In an official statement, Boris Johnson advised that anyone with coronavirus symptoms must stay at home for seven continuous days. The Prime Minister also advised that people over 70 with underlying medical conditions should avoid going on cruises, as well as school trips abroad should cease.
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He issued the urgent advice after more than 590 people have now been diagnosed with the deadly disease in the UK.
While some experts agree with the government’s approach, others do not think they go far enough. Mr Hunt voice his concerns during an interview on BBC Newsnight.
When asked about the Government’s plans not to cancel large gatherings yet, Mr Hunt said: “I think it is surprising and concerning that we’re not doing any of it at all when we have just four weeks before we get to the stage that Italy is at.
“You would have thought that every single thing we do in that four weeks would be designed to slow the spread of people catching the virus.”
The former Health Secretary added that he was “personally surprised that we’re still allowing external visits to care homes”.
His concerns about the UK come as the deadly disease continued to worsen in other countries yesterday.
The death toll in Italy surpassed 1,000, as other countries cancel sporting and music events.
Other countries including Ireland have closed schools, colleges and other public buildings to prevent the virus from spreading more.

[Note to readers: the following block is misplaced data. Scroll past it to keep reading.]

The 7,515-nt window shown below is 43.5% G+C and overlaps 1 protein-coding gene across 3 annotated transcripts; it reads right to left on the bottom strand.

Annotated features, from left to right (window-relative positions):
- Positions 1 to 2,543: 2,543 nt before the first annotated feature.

Professor Keith Neal, emeritus professor in the epidemiology of infectious diseases at the University of Nottingham, supported the plans announced by the Prime Minister, adding that the plans are sensible.
Supporting the Government’s resolution not cancel major sporting events yet, Prof Neal said such a measure might lead people to go to pubs or watch games with friends meaning “more significant close contact might occur”.
Professor Jimmy Whitworth, who teaches international public health at the London School of Hygiene and Tropical Medicine, said while he was “surprised” stronger methods had not been implemented he expected they will be introduced in the next two weeks.
“Based on evidence from other countries the most realistic approach to this is to initiate the strongest public health measures that will be supported by the general British public,” he said.
Meanwhile, Professor Jonathan Ball, professor of molecular virology at the University of Nottingham, said there is a danger that people in whom the virus presents as similar to a common cold may not realise they should self-isolate.
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He said: “I am concerned that the Government advice on self-isolation doesn’t go far enough.
“There is emerging data that suggests that in as many of 70 percent of cases the infection will present with symptoms similar to a common cold; and given the high levels of virus replication observed in these patients, it wouldn’t be unreasonable to assume that they can easily transmit the virus.
“This is serious as it means that based on Government advice – which specifies persistent cough and raised temperature – most people who can potentially transmit will not be aware the risk they pose to others and will not self-isolate.
“This needs careful consideration by those charged with mitigating the impact of this pandemic.”
And Dr Michael Head, senior research fellow in global health at the University of Southampton, said cancelling sporting fixtures and stopping flights would be “of limited impact in reducing and delaying transmission”.
Dr Head said: “Therefore, the chief medical officer has highlighted the importance of the timing when implementing any large-scale shutdown and encouraged the support of the general population, particularly around protecting the most vulnerable members of society.”
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